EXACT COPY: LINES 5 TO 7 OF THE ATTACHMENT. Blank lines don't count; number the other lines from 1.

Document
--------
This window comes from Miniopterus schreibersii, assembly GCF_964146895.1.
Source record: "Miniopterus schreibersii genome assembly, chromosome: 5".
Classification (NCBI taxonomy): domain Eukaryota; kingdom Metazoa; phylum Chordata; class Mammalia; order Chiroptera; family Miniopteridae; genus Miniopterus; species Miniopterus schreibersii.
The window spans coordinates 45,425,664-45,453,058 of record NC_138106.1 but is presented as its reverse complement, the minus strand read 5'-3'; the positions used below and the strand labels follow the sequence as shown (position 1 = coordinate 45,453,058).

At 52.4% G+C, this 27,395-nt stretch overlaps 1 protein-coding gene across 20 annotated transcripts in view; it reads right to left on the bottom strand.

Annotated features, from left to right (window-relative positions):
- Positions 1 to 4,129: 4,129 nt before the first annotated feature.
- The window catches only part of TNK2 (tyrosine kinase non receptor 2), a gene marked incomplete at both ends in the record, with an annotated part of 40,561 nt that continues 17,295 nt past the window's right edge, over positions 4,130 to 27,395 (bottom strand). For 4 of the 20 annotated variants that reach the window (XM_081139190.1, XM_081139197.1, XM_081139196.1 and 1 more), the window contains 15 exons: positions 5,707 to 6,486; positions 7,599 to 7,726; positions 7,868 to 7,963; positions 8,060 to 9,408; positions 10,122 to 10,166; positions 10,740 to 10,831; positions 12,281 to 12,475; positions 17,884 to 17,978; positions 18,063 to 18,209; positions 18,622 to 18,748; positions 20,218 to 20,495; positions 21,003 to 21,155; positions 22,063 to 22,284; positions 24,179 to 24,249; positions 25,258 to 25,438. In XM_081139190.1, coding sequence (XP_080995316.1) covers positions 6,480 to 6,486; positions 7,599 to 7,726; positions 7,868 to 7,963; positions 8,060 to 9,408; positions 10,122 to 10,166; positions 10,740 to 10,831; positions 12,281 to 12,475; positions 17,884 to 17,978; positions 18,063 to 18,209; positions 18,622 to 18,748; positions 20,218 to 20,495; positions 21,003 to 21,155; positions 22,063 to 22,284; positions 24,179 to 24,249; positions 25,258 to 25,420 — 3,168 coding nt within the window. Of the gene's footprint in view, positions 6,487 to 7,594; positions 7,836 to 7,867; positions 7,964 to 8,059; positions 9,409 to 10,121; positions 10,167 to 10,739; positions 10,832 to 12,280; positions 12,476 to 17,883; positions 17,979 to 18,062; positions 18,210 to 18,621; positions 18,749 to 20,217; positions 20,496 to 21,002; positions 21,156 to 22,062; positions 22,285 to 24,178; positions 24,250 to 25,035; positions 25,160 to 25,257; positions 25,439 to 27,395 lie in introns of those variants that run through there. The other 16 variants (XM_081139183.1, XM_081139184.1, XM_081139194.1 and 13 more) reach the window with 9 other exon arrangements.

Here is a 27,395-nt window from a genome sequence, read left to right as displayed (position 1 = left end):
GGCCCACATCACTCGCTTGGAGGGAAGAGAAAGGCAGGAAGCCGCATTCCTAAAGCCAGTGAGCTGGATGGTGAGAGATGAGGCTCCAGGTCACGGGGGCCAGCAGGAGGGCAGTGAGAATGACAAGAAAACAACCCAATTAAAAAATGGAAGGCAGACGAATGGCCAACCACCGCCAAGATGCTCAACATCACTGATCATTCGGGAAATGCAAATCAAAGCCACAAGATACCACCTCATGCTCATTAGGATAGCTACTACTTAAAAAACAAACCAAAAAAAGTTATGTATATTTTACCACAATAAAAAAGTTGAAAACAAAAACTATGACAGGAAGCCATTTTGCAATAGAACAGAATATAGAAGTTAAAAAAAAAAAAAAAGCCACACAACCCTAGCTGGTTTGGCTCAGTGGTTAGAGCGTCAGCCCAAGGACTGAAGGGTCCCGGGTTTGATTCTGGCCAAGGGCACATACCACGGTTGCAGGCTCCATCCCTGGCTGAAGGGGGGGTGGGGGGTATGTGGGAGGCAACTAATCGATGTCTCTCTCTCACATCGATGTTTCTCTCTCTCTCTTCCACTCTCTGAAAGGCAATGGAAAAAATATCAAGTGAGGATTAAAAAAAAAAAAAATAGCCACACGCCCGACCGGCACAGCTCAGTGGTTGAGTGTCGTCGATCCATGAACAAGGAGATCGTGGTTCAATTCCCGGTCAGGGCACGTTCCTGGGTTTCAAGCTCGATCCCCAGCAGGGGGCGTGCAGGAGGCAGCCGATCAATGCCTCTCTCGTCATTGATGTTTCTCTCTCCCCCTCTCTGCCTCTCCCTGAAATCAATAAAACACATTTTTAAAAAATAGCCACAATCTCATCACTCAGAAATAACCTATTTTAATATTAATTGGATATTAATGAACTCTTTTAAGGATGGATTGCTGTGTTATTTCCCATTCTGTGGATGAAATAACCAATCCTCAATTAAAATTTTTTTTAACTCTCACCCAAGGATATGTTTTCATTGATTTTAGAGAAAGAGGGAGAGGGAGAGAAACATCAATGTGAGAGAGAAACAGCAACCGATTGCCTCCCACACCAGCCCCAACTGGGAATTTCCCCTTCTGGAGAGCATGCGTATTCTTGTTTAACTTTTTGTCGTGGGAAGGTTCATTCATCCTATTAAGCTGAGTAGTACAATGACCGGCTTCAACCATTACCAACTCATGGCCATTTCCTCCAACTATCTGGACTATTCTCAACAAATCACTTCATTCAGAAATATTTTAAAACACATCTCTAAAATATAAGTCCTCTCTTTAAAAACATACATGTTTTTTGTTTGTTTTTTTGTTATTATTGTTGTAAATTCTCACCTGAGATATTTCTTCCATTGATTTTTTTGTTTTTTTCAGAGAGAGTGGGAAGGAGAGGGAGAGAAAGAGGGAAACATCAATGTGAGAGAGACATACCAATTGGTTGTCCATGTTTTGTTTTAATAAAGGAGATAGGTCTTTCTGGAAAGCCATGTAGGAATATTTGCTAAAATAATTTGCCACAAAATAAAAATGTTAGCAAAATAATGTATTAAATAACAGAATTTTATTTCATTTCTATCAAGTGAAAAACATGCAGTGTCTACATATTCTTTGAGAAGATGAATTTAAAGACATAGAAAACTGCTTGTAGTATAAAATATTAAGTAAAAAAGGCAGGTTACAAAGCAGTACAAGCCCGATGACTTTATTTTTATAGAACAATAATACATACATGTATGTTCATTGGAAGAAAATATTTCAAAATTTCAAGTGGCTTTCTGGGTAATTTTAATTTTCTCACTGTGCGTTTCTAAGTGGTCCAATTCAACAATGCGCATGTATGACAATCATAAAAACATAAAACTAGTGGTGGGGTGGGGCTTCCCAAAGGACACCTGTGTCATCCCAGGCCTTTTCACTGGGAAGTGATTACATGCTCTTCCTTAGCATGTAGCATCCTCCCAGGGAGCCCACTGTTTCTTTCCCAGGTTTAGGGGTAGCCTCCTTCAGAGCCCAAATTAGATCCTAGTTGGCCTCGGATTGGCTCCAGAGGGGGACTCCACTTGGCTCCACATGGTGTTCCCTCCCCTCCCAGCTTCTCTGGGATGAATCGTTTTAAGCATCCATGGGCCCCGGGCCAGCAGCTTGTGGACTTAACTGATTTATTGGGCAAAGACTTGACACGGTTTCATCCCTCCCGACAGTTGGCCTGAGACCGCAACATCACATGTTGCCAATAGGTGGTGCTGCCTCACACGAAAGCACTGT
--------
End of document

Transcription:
At 52.4% G+C, this 27,395-nt stretch overlaps 1 protein-coding gene across 20 annotated transcripts in view; it reads right to left on the bottom strand.

Annotated features, from left to right (window-relative positions):
- Positions 1 to 4,129: 4,129 nt before the first annotated feature.